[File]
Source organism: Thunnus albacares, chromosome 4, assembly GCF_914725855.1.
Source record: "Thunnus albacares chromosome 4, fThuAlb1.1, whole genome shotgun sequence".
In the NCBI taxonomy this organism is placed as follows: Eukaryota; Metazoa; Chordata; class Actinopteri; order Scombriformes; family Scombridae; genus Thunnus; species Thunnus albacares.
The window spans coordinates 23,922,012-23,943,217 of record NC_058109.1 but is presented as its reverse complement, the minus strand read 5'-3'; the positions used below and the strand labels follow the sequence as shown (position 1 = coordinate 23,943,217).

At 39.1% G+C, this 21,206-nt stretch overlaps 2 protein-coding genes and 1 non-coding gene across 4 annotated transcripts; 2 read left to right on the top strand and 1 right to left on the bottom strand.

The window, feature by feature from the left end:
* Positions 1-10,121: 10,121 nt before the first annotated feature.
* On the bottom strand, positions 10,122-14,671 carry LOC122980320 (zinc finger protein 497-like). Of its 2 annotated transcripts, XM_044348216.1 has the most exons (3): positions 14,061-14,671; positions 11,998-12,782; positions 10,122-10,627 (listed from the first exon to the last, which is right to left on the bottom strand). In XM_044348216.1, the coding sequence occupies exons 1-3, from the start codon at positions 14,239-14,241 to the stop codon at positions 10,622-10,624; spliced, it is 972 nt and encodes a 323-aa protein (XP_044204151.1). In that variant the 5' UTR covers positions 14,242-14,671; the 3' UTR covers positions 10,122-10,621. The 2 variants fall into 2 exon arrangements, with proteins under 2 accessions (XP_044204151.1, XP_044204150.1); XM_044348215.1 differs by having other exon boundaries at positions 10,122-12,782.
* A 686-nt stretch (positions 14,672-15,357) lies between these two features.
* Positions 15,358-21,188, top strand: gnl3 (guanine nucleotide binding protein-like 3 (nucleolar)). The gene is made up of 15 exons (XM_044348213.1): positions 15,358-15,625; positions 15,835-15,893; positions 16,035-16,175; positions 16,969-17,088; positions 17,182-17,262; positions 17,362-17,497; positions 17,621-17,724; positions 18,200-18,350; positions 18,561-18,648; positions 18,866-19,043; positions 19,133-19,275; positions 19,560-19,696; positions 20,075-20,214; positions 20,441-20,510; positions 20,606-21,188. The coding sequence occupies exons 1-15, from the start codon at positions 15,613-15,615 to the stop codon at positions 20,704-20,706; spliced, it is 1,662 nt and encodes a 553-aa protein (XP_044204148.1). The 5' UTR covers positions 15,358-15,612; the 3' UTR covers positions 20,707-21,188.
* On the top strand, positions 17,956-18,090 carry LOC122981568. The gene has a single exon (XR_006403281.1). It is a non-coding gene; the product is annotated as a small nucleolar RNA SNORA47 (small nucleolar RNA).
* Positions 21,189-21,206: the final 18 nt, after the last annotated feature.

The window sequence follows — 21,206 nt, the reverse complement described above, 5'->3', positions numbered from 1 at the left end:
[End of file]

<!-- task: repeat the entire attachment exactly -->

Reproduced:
Source organism: Thunnus albacares, chromosome 4, assembly GCF_914725855.1.
Source record: "Thunnus albacares chromosome 4, fThuAlb1.1, whole genome shotgun sequence".
In the NCBI taxonomy this organism is placed as follows: Eukaryota; Metazoa; Chordata; class Actinopteri; order Scombriformes; family Scombridae; genus Thunnus; species Thunnus albacares.
The window spans coordinates 23,922,012-23,943,217 of record NC_058109.1 but is presented as its reverse complement, the minus strand read 5'-3'; the positions used below and the strand labels follow the sequence as shown (position 1 = coordinate 23,943,217).

At 39.1% G+C, this 21,206-nt stretch overlaps 2 protein-coding genes and 1 non-coding gene across 4 annotated transcripts; 2 read left to right on the top strand and 1 right to left on the bottom strand.

The window, feature by feature from the left end:
* Positions 1-10,121: 10,121 nt before the first annotated feature.
* On the bottom strand, positions 10,122-14,671 carry LOC122980320 (zinc finger protein 497-like). Of its 2 annotated transcripts, XM_044348216.1 has the most exons (3): positions 14,061-14,671; positions 11,998-12,782; positions 10,122-10,627 (listed from the first exon to the last, which is right to left on the bottom strand). In XM_044348216.1, the coding sequence occupies exons 1-3, from the start codon at positions 14,239-14,241 to the stop codon at positions 10,622-10,624; spliced, it is 972 nt and encodes a 323-aa protein (XP_044204151.1). In that variant the 5' UTR covers positions 14,242-14,671; the 3' UTR covers positions 10,122-10,621. The 2 variants fall into 2 exon arrangements, with proteins under 2 accessions (XP_044204151.1, XP_044204150.1); XM_044348215.1 differs by having other exon boundaries at positions 10,122-12,782.
* A 686-nt stretch (positions 14,672-15,357) lies between these two features.
* Positions 15,358-21,188, top strand: gnl3 (guanine nucleotide binding protein-like 3 (nucleolar)). The gene is made up of 15 exons (XM_044348213.1): positions 15,358-15,625; positions 15,835-15,893; positions 16,035-16,175; positions 16,969-17,088; positions 17,182-17,262; positions 17,362-17,497; positions 17,621-17,724; positions 18,200-18,350; positions 18,561-18,648; positions 18,866-19,043; positions 19,133-19,275; positions 19,560-19,696; positions 20,075-20,214; positions 20,441-20,510; positions 20,606-21,188. The coding sequence occupies exons 1-15, from the start codon at positions 15,613-15,615 to the stop codon at positions 20,704-20,706; spliced, it is 1,662 nt and encodes a 553-aa protein (XP_044204148.1). The 5' UTR covers positions 15,358-15,612; the 3' UTR covers positions 20,707-21,188.
* On the top strand, positions 17,956-18,090 carry LOC122981568. The gene has a single exon (XR_006403281.1). It is a non-coding gene; the product is annotated as a small nucleolar RNA SNORA47 (small nucleolar RNA).
* Positions 21,189-21,206: the final 18 nt, after the last annotated feature.

The window sequence follows — 21,206 nt, the reverse complement described above, 5'->3', positions numbered from 1 at the left end: